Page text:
In passenger car traffic, Scandlines slightly exceeded the previous year’s figures.
Scandlines Files a Lawsuit Against the Plan Approval for the Construction of the Fehmarnbelt Fixed Link
Scandlines filed a lawsuit against the “plan approval” decision for the construction of the Fehmarnbelt Fixed Link at the Federal Administrative Court in Leipzig (8 May).
In the Federal Republic of Germany, the “plan approval” is a special administrative procedure to be carried out on the permissibility of significant infrastructure projects.
Despite numerous adjustments to the plan documents in the course of the planning approval procedure, a large number of planning deficits have still not been remedied. Some of these unresolved issues have a direct negative impact on Scandlines’ ferry and business operations.
“After extensive examination of the documents established by the decision of 31 January 2019 we came to the conclusion that this legal step is inevitable. Scandlines will continue to operate after the tunnel opening. In the future, we want to continue to offer our customers the same high-quality ferry service we have been offering for over 55 years, “says Søren Poulsgaard Jensen, Scandlines’ CEO.
While the Danish project promoter denies the possibilities of a ferry operation parallel to the tunnel, an expert report commissioned by the planning approval authority comes to a completely different conclusion. This will continue to attribute 40% of the roadside freight traffic to the ferry line – plus a significant number of passengers.
The prerequisite for this, however, is fair and balanced tunnel planning, which also takes into account the legitimate interests of Scandlines.
Scandlines Maintained Profitability In 2018, With Stable Operations And High Reliability Levels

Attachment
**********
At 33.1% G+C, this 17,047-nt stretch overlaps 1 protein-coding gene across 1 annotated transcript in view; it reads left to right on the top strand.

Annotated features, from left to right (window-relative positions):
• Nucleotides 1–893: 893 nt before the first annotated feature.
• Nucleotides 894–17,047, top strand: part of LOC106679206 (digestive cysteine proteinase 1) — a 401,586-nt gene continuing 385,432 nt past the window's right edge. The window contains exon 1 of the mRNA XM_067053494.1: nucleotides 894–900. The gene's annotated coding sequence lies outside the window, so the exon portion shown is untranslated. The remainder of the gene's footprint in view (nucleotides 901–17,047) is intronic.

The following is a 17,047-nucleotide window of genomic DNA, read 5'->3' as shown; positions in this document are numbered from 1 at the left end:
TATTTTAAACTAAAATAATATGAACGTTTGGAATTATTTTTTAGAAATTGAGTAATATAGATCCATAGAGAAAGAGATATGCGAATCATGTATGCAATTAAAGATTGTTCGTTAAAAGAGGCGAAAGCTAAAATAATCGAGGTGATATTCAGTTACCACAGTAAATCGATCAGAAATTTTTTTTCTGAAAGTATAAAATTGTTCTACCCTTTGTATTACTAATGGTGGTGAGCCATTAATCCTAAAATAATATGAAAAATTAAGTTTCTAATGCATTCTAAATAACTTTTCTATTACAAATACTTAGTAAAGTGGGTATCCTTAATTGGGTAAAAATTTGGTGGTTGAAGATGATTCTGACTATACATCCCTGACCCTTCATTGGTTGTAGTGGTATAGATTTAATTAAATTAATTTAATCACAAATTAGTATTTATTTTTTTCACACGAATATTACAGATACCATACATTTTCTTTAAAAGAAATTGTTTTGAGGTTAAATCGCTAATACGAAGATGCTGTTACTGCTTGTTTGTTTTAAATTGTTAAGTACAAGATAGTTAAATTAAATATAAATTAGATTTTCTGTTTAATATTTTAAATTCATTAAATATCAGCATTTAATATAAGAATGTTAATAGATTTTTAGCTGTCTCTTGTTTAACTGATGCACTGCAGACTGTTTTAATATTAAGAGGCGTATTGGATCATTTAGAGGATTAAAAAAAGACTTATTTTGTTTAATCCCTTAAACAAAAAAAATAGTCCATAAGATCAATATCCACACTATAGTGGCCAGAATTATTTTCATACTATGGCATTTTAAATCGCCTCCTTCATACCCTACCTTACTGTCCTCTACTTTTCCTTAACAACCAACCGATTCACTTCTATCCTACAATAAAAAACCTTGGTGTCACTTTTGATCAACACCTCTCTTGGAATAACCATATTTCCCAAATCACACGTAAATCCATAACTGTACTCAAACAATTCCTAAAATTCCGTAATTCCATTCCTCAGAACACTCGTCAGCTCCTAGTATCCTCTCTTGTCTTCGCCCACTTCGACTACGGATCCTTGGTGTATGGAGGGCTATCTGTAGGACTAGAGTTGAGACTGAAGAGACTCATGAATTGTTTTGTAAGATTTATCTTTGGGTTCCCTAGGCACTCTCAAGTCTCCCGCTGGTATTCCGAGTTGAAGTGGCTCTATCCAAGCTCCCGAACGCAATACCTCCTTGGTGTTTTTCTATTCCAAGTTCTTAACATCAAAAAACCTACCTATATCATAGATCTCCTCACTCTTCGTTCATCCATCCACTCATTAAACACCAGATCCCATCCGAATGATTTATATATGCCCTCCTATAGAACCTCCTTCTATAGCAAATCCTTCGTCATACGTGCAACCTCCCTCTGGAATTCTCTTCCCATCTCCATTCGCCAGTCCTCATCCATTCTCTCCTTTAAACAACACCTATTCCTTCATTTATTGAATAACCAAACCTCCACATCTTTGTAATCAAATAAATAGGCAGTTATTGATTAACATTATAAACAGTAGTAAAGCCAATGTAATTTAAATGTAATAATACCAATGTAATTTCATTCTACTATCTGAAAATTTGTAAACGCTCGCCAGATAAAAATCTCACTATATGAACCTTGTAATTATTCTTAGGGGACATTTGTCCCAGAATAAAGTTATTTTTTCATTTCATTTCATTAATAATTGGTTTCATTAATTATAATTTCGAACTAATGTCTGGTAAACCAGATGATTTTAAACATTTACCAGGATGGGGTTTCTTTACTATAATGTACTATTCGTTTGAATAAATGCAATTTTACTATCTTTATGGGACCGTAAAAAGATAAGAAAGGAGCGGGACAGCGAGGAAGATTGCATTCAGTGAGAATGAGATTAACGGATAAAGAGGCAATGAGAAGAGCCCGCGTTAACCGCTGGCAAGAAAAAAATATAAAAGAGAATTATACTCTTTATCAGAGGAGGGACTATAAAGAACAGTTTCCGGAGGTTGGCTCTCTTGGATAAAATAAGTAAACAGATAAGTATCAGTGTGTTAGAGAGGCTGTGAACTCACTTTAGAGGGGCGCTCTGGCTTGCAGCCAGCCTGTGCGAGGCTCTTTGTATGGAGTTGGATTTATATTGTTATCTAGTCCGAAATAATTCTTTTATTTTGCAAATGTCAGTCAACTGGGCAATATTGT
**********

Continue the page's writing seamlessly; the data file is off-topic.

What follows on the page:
The group’s two ferry routes completed more than 43,000 departures and transported 7.4 million passengers between Germany and Denmark. Freight traffic increased by 7% and surpassed 700,000 units in 2018.
Key figures (in EUR)
Group Revenue declined 2%: 477 million (487 million). Reason is a slight decline in car traffic and BorderShop visits driven by the unseasonably warm weather in the period from May to September, which dampened Scandinavians’ need to travel South.
Revenue from the two ferry routes was unchanged at 352 million following strong performance in the freight segment and continued progress on the Rostock-Gedser route, compensating for slightly declining leisure traffic on the Puttgarden-Rødby route during the year.
BorderShop revenue declined to 125 million (135 million) due to lower leisure travel and a weakening of the Swedish currency, which reduced Swedish customers’ incentive to visit the group’s BorderShops.
Profitability was maintained in 2018 as Scandlines generated profit from ordinary activities (recurring EBITDA) of 191 million (194 million) corresponding to a stable recurring EBITDA margin of 40% (40%).
While profitability was satisfactory and driven mainly by higher freight volumes and cost control, we are still far from reaching results posted by fixed connections and other infrastructure companies in the region.
The Norwegian parliament has decreed that the country’s UNESCO-protected fjords shall be free from cruise and ferry emissions no later than 2026.
The measures cover emissions to air, discharge of grey and black water, and visible plume from the funnel.
DNV GL spoke with State Secretary Atle Hamar in the Ministry of Climate and Environment to explore the thinking behind the order, and gain insights on how they plan to achieve this highly ambitious goal.
New Thrusters On Scandlines’ Hybrid Ferries Will Reduce Underwater Noise And Air Emissions In The Fehmarn Belt
All thrusters on Scandlines’ four hybrid ferries on the route between Puttgarden and Rødby will be exchanged with new thrusters that allow a homogenous water flow, which gives less noise and vibration. The exchange lessens the environmental impact significantly. Reduced underwater noise and less vibration can improve the conditions for the marine life in the Fehmarn Belt area – among these the harbour porpoises. Furthermore, easier water flow during propulsion ultimately reduces emissions, including CO2.
The total investment in the new thrusters is more than 13 million EUR.
The first ferry will have its thrusters exchanged in the autumn of 2019 and all ferries will be equipped with the new thrusters in 2020.
The 16 new thrusters will be delivered by Rolls-Royce Commercial Marine, together with a new automation and control system for each ship.